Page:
Growing planter trees is a simple and easy way to add natural beauty as well as a sense of serenity and luxury to indoor and outdoor spaces. Unlike full-size landscape trees and shrubs, which need plenty of space to grow, planter trees don’t need too much space. Therefore, trees grown in pots are perfect for small gardens, patios, terraces and other areas where space is limited.
When selecting a tree to grow in a container, it’s important to consider the same factors as you would for any other plant, namely the local climate, light exposure, the type of soil and the type of planter required. Since not all trees are suitable for growing in planters, here are our top 5 picks for the best trees that can thrive in pots.
…of all kinds, but most commonly oranges, tangerines, lemons and limes. These trees can grow vigorously in large containers and make pretty accents especially during bloom and fruit development stages. All citrus trees love sun and heat, so they’re excellent choices for warmer climates.
In areas with lower temperatures during winter, container-grown citrus trees should be placed indoors, in a sunny location. As citrus trees can grow as tall as 20 feet, dwarf varieties are typically recommended for growing in pots. Before choosing a citrus tree, remember that dwarf trees don’t necessarily produce fewer or smaller fruits. We love how citrus trees look when planted in the Montroy Cube
Japanese Maple Trees
Japanese Maple, also called Acer Palmatum, is a lovely container plant. Although all Japanese Maples have delicate foliage, which shimmers when placed in bright spots, Orangeola and Crimson Queen varieties are the only ones with spectacular fall foliage. Japanese Maples are some of the best planter trees not only because they’re beautiful but also because they have small roots and a slow growth rate. Consider using a planter like that of the Rio Grande or the Salzburg planter.
In warmer climates, Japanese Maples grow best in sheltered areas that provide protection from intense sunlight and wind. In general, this tree can grow up to 25 feet tall, but dwarf varieties are also available. However, most Japanese Maples need repotting into bigger containers every couple of years. Additionally, regular pruning is required to maintain the tree small and bushy.
Southern Magnolia makes a tidy accent tree, which thrives in partial shade or locations that receive abundant sunshine. The beauty of this tree consists in the richness of its foliage throughout the year and the arrangement of its two-sided leaves, which make an excellent contrast: the upper surface of the leaf is deep, glossy green, while the underneath is velvety bronze. This tree is also renowned for the mesmerizing scent of its blooms.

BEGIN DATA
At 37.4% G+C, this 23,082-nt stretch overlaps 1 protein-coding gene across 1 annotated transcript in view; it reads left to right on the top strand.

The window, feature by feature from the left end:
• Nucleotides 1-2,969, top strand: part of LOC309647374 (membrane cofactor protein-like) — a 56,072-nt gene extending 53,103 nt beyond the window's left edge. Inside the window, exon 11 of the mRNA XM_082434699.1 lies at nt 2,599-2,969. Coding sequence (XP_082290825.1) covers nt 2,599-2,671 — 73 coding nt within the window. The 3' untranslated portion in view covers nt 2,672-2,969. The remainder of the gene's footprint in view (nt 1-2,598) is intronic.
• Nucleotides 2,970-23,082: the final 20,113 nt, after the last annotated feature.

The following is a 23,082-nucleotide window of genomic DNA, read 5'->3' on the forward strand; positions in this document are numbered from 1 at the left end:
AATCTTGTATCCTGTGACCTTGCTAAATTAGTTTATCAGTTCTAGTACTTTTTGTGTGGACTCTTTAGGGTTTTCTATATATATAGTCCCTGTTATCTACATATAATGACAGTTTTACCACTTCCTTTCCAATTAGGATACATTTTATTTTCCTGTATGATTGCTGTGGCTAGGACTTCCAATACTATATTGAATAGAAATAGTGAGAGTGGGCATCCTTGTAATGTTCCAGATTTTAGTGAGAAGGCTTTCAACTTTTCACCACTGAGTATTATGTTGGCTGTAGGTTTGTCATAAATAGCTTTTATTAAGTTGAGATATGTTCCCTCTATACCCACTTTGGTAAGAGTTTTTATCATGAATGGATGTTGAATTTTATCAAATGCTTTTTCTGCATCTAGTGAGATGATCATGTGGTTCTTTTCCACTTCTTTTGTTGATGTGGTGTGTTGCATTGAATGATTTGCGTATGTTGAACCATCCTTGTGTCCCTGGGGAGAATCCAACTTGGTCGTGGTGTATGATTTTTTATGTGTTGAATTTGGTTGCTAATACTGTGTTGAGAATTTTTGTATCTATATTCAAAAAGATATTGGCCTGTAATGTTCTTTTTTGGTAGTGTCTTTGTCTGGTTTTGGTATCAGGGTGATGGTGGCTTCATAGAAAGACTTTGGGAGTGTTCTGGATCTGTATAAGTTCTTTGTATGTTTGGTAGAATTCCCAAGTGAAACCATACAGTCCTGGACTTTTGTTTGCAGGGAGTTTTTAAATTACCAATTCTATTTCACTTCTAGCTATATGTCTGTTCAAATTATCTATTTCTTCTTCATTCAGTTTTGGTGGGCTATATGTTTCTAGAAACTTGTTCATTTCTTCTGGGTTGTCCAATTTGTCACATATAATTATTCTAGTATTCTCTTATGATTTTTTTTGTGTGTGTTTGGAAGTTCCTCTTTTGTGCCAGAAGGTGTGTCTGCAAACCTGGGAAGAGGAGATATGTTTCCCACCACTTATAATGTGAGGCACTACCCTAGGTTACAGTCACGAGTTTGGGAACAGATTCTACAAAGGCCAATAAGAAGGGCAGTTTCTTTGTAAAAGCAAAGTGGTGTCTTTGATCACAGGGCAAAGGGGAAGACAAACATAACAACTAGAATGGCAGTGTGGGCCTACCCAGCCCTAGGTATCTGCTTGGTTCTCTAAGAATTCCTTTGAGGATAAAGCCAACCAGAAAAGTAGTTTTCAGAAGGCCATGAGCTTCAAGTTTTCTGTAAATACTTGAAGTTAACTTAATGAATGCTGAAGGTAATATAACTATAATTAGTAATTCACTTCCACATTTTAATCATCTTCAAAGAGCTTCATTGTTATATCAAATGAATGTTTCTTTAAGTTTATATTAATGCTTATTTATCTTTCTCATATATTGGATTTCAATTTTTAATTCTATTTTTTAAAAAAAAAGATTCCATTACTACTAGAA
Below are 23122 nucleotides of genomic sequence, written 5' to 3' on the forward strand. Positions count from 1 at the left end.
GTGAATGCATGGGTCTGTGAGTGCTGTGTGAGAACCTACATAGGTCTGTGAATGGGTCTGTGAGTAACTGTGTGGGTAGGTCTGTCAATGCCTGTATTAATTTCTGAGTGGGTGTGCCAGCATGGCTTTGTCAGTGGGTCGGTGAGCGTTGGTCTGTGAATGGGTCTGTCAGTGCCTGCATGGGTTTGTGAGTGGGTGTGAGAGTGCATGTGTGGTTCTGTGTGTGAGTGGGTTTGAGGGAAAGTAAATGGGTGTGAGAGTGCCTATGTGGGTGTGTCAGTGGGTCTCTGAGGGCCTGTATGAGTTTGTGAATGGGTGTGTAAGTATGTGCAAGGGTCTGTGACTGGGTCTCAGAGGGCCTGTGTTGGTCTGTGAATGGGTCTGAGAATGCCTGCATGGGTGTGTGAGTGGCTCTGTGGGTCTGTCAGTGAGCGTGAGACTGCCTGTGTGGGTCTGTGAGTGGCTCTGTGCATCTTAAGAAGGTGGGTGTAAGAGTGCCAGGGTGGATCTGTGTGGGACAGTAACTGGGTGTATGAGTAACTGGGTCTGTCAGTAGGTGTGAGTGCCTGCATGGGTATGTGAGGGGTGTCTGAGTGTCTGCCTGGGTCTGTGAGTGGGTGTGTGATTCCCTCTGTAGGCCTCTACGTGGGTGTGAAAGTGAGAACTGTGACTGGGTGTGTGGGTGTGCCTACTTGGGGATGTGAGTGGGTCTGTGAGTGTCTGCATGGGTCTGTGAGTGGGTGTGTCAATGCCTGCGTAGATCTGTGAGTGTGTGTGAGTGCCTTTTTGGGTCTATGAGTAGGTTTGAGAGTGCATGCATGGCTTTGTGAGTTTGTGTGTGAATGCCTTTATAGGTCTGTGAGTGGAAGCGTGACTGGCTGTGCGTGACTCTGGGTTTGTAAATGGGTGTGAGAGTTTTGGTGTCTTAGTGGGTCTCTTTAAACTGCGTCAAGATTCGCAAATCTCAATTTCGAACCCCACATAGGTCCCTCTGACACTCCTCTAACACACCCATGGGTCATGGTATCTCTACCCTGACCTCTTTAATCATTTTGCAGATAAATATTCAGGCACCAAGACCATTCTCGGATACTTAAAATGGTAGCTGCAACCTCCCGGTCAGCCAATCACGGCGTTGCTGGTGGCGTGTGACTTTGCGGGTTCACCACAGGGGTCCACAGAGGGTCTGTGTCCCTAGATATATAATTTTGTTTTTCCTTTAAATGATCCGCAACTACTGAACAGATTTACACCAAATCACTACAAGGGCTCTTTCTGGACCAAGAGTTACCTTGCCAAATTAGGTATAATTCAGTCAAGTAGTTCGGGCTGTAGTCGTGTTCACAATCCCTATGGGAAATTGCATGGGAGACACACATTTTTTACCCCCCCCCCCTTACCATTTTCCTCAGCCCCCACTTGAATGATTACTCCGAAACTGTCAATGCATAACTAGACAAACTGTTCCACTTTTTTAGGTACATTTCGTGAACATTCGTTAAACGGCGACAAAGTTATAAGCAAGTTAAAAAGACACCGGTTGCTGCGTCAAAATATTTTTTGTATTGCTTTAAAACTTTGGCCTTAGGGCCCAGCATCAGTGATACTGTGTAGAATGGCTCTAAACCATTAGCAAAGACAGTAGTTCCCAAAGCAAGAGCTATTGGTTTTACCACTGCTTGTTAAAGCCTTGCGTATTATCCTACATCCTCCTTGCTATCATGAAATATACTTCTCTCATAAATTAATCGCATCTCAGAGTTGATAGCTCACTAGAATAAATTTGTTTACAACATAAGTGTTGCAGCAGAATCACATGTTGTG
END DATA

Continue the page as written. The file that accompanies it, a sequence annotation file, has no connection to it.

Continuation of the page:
Fully matured, landscape trees can grow up to 90 feet tall. However, the height and width of a potted Southern Magnolia can be easily controlled through frequent clipping. The Wannasee planter would compliment this magnolia no matter if you grew it in its entirety or kept it small.
Dwarf Edible Figs
Dwarf Edible Fig varieties grow well in containers, like that of the Niagara container, as long as they have enough water and get about 8 hours of full sun per day. These trees have large canopies, with bright-green lobed leaves that cast deep shade and remain attractive year-round. Although most Edible Figs are prolific in fruit production, look for a variety marked “self-fertile” to make sure that your tree will produce fruit. At maturity, Edible Figs can reach up to 30 feet tall, but they can be kept small with adequate pruning.
Growing an Olive tree in a planter is a great idea because this plant is particularly tolerant of dry air, meaning it thrives indoors as well as outdoors during warmer weather. Furthermore, the Olive tree is naturally shallow-rooting, so most varieties live happily in containers for many years, especially when given proper care. In this case, proper care means an adequately sized planter, consistent moisture, well-draining soil and a sunny location with at least 7 hours of full sun per day. Similar to other planter trees, Olive trees can be kept smaller with timed pruning.
As planter trees remain in potted environments, it’s best to opt for small varieties or for large, vigorous species that can tolerate hard pruning. As well, it’s very important to follow proper watering, fertilizing, pruning and repotting practices, specific for the trees you grow in planters.